This is a great setup but it does not work correctly!! In a real automatic sprinkler setup you would not have all valves on due to the water pressure at the water supply. Rainbird and other automatic sprinkler system have the “zones” set to come on one after another. I really like this and would probably get one but it not configured correctly.

    • CoreyAR says:

      From looking at the settings there is a Multi-Valve option that will limit the number of open valves…on the website they say that the commercial ones do it for current flow not water flow.

      Since not all sprinkler setups are alike having multiple valves open at the same time might be suitable for the layout, considering coverage with reduced flow and the duration.

      And like other open source stuff you should be able to configure control algorithms yourself for your setup.

      Features to add would be forecast awareness where it wouldn’t water if rain was expected. Also a rain gauge that would give an approximate rainfall so that the system could supplement nature when rain was lighter then optimum.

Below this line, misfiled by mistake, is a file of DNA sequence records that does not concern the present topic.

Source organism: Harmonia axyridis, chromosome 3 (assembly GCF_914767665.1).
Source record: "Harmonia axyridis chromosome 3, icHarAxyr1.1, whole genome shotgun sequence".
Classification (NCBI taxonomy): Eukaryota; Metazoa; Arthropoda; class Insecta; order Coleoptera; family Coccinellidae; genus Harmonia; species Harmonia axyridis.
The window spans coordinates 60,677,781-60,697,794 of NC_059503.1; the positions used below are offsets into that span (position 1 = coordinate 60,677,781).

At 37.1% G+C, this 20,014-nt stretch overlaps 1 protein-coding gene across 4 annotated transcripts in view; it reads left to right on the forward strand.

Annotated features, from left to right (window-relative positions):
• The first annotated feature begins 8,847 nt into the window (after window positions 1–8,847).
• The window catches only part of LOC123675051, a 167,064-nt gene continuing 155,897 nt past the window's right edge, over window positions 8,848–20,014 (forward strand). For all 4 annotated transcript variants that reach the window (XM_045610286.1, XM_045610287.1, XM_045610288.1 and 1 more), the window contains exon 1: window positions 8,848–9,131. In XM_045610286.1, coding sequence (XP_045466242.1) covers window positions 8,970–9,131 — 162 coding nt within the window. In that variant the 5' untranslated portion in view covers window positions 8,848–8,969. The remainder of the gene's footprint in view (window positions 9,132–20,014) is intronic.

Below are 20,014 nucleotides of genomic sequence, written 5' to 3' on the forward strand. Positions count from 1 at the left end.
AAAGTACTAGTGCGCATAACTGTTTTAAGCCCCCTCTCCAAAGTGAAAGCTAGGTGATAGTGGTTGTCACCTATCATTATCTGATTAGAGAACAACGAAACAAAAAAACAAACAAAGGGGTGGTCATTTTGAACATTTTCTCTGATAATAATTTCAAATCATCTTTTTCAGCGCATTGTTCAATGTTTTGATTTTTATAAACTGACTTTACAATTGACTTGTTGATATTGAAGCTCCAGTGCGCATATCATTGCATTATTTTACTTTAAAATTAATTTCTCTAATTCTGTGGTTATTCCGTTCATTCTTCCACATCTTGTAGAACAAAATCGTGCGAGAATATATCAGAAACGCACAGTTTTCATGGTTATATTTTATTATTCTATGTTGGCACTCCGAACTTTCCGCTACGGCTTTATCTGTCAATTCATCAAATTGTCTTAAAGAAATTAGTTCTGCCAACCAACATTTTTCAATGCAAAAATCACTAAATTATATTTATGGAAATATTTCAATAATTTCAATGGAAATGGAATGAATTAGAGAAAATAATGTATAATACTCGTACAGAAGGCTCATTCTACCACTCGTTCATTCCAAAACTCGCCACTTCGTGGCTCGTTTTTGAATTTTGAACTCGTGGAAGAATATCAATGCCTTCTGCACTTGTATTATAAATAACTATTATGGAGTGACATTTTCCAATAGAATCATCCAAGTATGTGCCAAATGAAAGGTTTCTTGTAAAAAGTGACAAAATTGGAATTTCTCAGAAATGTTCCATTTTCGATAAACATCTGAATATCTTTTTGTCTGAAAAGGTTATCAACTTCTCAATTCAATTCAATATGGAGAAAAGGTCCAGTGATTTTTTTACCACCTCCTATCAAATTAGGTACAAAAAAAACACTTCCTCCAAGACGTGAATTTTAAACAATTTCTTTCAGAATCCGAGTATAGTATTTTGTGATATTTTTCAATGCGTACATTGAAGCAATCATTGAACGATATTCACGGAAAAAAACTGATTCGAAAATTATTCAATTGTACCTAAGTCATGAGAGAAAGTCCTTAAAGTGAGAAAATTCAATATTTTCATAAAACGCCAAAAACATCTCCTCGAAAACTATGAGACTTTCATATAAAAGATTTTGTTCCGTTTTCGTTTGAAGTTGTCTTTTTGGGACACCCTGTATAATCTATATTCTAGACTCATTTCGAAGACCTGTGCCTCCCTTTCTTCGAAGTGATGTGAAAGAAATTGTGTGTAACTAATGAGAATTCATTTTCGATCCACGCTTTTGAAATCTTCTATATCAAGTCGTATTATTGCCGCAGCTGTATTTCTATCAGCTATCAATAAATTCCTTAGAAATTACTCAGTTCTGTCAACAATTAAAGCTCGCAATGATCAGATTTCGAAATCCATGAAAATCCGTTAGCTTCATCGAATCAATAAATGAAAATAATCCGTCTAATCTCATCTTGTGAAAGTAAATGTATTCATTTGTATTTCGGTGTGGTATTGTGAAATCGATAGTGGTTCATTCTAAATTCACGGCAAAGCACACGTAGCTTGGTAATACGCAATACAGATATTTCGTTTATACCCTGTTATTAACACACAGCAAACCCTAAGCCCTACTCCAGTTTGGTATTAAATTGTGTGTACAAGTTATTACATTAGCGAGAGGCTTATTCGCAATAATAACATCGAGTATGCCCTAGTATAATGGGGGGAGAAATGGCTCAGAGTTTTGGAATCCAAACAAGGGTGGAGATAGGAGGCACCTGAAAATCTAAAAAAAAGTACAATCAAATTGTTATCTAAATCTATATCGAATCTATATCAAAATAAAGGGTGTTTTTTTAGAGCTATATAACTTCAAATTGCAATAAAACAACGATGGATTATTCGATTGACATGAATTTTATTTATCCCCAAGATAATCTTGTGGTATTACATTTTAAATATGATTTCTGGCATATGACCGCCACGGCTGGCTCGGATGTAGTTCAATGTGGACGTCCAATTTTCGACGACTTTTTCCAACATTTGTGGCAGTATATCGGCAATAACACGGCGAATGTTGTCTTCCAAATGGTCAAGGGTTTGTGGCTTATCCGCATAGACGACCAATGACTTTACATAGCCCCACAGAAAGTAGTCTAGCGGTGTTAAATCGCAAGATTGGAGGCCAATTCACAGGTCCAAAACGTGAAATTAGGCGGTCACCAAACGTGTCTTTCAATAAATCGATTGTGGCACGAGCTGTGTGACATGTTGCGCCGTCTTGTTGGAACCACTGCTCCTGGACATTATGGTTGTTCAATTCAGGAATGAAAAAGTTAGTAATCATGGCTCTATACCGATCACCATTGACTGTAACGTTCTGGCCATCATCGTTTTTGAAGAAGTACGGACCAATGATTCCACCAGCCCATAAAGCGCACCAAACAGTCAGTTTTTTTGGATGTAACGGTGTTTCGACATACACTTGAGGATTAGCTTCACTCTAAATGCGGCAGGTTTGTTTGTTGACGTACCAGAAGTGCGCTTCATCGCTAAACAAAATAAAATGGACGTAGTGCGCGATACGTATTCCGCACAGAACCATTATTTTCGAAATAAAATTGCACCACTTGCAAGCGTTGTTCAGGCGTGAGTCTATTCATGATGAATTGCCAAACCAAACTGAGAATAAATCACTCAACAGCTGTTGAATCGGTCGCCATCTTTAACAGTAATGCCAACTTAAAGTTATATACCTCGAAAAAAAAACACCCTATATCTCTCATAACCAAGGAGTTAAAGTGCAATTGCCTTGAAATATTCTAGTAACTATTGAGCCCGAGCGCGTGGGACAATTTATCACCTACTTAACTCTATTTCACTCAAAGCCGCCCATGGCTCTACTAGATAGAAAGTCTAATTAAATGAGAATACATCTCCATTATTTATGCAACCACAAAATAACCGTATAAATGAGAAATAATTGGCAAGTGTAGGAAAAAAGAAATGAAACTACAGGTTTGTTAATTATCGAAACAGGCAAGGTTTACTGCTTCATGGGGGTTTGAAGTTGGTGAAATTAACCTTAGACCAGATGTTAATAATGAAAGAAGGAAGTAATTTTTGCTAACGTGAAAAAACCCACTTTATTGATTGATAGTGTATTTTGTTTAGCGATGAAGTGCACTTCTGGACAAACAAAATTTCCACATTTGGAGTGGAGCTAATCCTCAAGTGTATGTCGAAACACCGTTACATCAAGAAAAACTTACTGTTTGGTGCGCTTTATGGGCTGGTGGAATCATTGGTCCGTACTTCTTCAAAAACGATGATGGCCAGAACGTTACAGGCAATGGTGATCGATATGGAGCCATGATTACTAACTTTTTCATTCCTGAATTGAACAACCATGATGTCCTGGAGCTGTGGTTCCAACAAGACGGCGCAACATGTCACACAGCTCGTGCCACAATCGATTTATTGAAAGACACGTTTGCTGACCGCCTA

• Drewp63 says:

        A better solution than weather forecast would be simple moisture sensor. I believe, that can be connected as the rain sensor so no need to change or enhance the device or code.

  4. Gerg says:

    All good sprinkler controllers will allow two solenoids open at one time. On many systems, opening a third will exceed the transformer’s output even if water pressure allows otherwise.

    On many systems, solenoid #1 is frequently used to act as a master valve, which is especially important for people who have a gray water system. Accordingly, in this configuration, you must have valve #1 plus whatever zone is active, open.

    I do agree allowing more than two solenoids is asking for trouble and allowing more than three is downright broken.